CARA’S THE MAN | Back in Bozeman, Cara marches into the Cattleman’s Association meeting and announces both that Jacob has gone to Wyoming to pursue cattle thieves and that the thieves killed Bob Strafford, Elizabeth’s father. She calls for a “forceful, lawful response” that involves the creation of a police force to keep all of the ranch folk in line. The assembled members are divided on the matter, and Creighton and his faction storm out of the hall, but Cara deems the vote a success and announces that she’ll be back in a month for the next meeting. “That’s not what Jake said,” Zane whispers to her on the way out, and she admits that she came up with the idea on the way over and then forged her husband’s signature on some official papers.

Outside, Banner is waiting for her. He calls her a liar and says Jacob is dead; she challenges him to prove it. “Your little charade can only last so long,” he taunts. She spits in his face. “When my charade is over, so are you,” she counters. When he talks a big game about the coming fight, she muses that she can’t wait for him to meet her nephew. Jack isn’t that impressive, he sniffs. “Not that one,” she says smugly as she rides away.

CATCHING UP ON CORRESPONDENCE | Let’s check in with the lovebirds. Alex and Spencer spend a significant amount of time wearing nothing, or next to nothing, and making love by the ocean on an African beach. In between the “ravaging,” as she playfully calls it, they discuss where they might live. We learn that Spencer was stationed in London before being shipped to the front, and that her brother died in the war.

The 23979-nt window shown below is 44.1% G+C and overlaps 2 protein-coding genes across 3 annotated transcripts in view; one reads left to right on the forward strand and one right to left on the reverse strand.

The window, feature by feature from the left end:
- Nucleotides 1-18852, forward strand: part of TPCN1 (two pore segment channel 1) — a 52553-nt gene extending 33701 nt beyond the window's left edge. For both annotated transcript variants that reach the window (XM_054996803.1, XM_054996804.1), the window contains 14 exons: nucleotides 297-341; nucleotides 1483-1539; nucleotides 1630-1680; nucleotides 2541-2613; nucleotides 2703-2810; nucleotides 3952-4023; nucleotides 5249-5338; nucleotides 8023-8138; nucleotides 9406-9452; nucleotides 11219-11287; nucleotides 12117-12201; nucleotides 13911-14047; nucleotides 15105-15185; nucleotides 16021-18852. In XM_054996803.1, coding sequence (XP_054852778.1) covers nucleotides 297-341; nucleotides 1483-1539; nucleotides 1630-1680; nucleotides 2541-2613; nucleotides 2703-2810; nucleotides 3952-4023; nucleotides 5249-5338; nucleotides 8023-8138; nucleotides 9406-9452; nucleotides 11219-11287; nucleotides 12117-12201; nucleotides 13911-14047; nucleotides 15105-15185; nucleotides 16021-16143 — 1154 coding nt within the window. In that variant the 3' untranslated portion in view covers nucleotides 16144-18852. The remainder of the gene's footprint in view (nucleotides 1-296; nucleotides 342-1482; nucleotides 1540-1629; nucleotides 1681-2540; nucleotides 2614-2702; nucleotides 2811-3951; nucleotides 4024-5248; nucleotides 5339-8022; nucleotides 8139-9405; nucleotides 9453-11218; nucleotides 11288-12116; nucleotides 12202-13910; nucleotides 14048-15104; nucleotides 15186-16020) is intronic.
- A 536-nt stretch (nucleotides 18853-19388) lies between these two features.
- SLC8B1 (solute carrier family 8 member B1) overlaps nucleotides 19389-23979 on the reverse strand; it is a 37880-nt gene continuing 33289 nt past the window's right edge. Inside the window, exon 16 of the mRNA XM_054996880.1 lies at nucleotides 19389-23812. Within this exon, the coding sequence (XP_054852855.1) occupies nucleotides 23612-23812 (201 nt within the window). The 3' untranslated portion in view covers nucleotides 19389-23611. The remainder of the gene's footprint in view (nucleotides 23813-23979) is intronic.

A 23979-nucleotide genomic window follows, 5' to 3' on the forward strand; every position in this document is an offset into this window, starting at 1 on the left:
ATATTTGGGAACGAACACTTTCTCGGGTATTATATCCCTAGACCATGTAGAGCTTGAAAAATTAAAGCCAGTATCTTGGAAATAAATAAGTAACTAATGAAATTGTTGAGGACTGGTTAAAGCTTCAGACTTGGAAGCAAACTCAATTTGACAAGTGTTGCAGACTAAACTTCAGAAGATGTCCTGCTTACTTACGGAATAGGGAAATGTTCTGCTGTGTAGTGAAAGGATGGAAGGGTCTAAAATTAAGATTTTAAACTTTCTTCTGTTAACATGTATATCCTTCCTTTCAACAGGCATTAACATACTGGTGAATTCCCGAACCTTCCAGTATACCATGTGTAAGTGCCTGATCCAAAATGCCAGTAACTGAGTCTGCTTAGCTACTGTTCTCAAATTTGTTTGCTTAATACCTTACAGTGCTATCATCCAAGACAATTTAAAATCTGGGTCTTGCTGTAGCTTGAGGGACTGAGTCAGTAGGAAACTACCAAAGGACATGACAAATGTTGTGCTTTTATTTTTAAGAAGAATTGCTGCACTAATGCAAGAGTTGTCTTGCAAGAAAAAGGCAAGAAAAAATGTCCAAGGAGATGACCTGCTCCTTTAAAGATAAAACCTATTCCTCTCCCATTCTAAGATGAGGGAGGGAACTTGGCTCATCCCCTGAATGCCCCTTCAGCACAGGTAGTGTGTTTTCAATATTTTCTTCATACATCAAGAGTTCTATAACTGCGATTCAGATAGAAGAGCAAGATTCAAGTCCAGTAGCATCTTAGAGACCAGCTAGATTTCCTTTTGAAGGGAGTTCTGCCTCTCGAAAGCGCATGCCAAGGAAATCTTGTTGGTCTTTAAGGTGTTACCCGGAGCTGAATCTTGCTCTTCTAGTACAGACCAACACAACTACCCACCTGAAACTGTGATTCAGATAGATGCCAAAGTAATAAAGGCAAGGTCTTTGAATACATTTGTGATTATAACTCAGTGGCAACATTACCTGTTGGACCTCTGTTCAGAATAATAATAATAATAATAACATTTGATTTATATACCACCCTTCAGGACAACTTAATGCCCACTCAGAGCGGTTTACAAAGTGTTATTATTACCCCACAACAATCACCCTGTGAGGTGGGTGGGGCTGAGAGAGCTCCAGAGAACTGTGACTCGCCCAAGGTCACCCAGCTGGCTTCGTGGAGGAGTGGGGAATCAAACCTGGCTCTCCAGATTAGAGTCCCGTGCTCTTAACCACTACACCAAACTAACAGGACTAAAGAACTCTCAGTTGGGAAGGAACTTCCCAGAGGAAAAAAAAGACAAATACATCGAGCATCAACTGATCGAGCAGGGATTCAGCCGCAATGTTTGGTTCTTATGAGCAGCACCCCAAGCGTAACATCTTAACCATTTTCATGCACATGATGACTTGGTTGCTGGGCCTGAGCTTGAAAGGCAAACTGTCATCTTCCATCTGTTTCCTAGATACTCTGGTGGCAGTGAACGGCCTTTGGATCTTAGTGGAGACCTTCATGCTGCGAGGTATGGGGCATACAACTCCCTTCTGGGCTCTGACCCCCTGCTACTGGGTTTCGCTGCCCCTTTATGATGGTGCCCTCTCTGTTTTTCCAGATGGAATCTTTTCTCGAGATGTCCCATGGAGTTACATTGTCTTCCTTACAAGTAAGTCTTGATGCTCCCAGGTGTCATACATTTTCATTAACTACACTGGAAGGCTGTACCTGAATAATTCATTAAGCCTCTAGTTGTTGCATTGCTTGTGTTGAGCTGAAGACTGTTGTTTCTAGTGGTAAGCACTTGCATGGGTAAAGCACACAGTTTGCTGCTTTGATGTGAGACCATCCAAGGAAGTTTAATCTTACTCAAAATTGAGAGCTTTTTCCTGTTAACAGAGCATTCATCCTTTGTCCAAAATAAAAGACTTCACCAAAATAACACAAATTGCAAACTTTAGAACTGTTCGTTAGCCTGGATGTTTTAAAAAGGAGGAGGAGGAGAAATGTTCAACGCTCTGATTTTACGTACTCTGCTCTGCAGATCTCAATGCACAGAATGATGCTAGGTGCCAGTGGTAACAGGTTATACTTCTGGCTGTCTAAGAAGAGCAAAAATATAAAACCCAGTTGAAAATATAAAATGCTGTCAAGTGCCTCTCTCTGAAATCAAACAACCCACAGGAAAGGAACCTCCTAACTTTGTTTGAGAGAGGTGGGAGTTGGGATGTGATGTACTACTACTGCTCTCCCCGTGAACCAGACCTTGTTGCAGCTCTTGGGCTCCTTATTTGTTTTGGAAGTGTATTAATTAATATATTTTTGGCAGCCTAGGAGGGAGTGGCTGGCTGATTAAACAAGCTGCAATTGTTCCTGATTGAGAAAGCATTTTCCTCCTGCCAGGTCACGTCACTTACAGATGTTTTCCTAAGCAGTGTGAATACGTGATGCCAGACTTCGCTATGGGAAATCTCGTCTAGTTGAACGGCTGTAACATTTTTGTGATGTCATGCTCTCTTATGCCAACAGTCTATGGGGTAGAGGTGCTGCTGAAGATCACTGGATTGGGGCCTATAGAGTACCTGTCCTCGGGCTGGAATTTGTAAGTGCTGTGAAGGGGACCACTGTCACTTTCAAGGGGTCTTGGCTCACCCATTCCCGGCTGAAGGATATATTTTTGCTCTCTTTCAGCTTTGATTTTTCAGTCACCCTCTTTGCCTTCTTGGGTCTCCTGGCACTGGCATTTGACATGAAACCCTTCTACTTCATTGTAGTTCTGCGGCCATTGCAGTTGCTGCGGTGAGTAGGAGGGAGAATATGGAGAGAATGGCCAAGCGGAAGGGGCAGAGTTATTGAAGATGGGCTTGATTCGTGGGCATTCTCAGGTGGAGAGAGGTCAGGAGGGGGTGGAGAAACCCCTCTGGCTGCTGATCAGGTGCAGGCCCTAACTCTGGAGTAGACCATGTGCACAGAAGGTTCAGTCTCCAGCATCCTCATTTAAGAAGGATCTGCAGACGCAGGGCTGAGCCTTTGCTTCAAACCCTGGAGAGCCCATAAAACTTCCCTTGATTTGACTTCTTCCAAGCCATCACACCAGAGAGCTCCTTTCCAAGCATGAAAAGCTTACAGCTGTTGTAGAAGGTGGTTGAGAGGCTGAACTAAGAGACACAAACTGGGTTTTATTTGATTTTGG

That night, she finds a stack of unopened letters from Cara in his bag. He explains that “missing home and dreaming has killed more soldiers…” and that he felt that NOT reading them was the key to his survival. Then the war ended, and he felt guilty about it. “Now, I don’t know what I feel. I spent most of my time trying not to, ‘til you,” he says, a little sheepishly. Alex wins yet another huge thumbs-up from me when she states that she’s “a very jealous lover. I will not share you with your demons. So let’s find them and chase them all away.” No time like the present! She pours them both a drink and stretches out on the bed, the missives in front of her. “Let’s get started, shall we?”

She reads the letters in order, aloud, and it’s not long into the first one when they both start crying. Cara’s questions about the war bring Spencer’s battlefield memories flooding back, but when Alex apologizes and suggests stopping, he asks her to keep going instead. Some are funny (such as Jack getting nearly done in by a cow). Some are sad (like when Emma has a baby and it dies).

They read all night, but Spencer falls asleep before dawn. Unfortunately, that’s when Alex gets to the latest letter — aka the one Cara asked Zane to mail at the start of the episode. She wakes him up and tells him he needs to read it himself, but he asks her to do so. So she does, and they both cry some more before he asks when it was written. Three months ago, she tells him.

Now it’s your turn. What did you think of the episode? Sound off in the comments!